Avoiding Accidents: Keeping You and Your Guests Safe This Holiday Season

glasses of sparkling wine set up for holiday party guests

The holiday season is a time to get together with family, friends, or coworkers to celebrate, whether at small gatherings or elaborate functions.

Holiday parties are already underway and typically ramp up until New Year’s Day. It can be a busy and fun time, but caution should be taken, both as a host and a party-goer.

We all know about the dangers of impaired driving. Still, despite increased awareness and stricter laws, an average of 10 federal criminal charges and provincial short-term licence suspensions are laid every hour in Canada for alcohol or drug-impaired driving, according to Mothers Against Drunk Driving (MADD).

It is not just impaired driving that can spoil the party. A slip and fall at a holiday celebration can also have long-lasting consequences. Companies have a legal obligation to ensure the health and safety of their employees, not only at the workplace but during and after business-related social events, including holiday parties.

Though companies have a legal obligation, those hosting a private gathering at their homes are also responsible for the welfare of their guests. Hosts may not be criminally responsible for the actions of their guests, but they could be found civilly liable.

Hazards Can Go Unnoticed.

When people plan a party, the focus is often on ensuring there is enough food and drink and that the decorations convey the proper mood, and safety may be an afterthought. Certainly, no one wants to see their guests suffer an injury, but accidents do happen.

Public Health Ontario reports that falls can impact people of all ages and can occur in any setting, whether it is at home, the office, or a party hosted at a restaurant. In Canada, these accidents are the leading cause of injury-related hospitalizations among older adults.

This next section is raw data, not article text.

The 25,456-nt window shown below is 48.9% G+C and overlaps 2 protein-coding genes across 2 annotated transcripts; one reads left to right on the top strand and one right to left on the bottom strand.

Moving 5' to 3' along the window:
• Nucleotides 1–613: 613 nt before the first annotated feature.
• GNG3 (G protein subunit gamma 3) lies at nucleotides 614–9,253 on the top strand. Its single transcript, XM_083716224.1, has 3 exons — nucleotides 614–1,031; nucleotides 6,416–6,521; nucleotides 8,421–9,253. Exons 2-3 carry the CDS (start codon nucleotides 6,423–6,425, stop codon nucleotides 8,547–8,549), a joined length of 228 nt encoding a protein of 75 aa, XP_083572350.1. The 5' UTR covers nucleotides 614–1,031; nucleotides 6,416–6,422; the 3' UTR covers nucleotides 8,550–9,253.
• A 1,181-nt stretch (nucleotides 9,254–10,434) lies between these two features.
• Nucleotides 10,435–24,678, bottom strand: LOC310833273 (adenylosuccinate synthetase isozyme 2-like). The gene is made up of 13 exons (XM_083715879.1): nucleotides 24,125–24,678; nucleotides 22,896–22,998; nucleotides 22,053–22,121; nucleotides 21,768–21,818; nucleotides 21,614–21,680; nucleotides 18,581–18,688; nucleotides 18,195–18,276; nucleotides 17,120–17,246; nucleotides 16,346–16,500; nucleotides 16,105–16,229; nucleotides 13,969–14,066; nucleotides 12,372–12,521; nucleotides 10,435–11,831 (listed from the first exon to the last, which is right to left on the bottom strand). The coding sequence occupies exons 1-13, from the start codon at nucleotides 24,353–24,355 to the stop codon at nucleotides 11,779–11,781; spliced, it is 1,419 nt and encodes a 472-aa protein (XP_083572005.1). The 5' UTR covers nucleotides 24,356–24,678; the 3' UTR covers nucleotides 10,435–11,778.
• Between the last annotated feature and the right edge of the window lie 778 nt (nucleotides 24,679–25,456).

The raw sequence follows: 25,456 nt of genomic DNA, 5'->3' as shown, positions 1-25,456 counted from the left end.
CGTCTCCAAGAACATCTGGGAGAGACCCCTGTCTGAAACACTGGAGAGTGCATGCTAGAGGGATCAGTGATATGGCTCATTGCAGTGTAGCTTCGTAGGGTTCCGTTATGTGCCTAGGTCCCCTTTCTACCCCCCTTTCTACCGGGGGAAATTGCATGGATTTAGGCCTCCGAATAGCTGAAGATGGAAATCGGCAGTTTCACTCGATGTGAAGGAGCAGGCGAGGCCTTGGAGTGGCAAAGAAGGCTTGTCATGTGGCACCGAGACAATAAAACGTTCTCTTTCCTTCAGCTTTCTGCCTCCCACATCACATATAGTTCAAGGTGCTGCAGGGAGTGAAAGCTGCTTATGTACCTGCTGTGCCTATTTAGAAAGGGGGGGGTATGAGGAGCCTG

Soft tissue injuries are common in those who fall, and problems can arise with diagnosing these injuries since they do not show up in an X-ray.

Winter means snow and ice and we all need to be more cautious of where we step. However, the potential to suffer a significant injury due to someone else’s negligence can happen at any time of the year.

Driveways, sidewalks, and porch steps can present a daily hazard if a property owner or occupier fails to take precautions. Watch for:

  • slippery surfaces, such as ice, wet leaves or other material on pathways;
  • potholes;
  • broken or missing handrails on stairs;
  • uneven pavement or steps, surface cracks or gaps in sidewalks or pathways;
  • debris; and
  • plant growth.

Inside the home or business, keep an eye out for:

  • uneven flooring or sloping surfaces;
  • changes to flooring (hardwood to carpet);
  • slippery floor surfaces resulting from cleaning products/methods;
  • spills or clutter;
  • loose or unanchored carpeting; and
  • loose cords and cables.

Safety Must Be a Priority for the Property Occupier.

Under Ontario’s Occupiers’ Liability Act, the occupier of a property must ensure that all visitors are reasonably safe when visiting. The occupier is not necessarily the owner. It can include the person who is in physical possession of premises, the one who has control over the condition of premises or the activities that occur there, or the one who has control over persons allowed to enter the premises.

To prove liability if you are hurt while visiting a property, you must show there was negligence on the part of the occupier. You will need to demonstrate that they created the condition that led to your injury or that they were negligent in identifying and correcting a problem in a reasonable time.

For example, was the homeowner negligent in clearing the ice from the front steps? Did the business owner place a sign warning of a wet floor? Was lighting at the venue adequate?

However, it is important to note that just because you have been injured does not necessarily ensure success in a lawsuit. The duty of care expected from a defendant in a slip and fall case is not perfection and courts will assess whether the occupier made reasonable efforts to prevent an accident.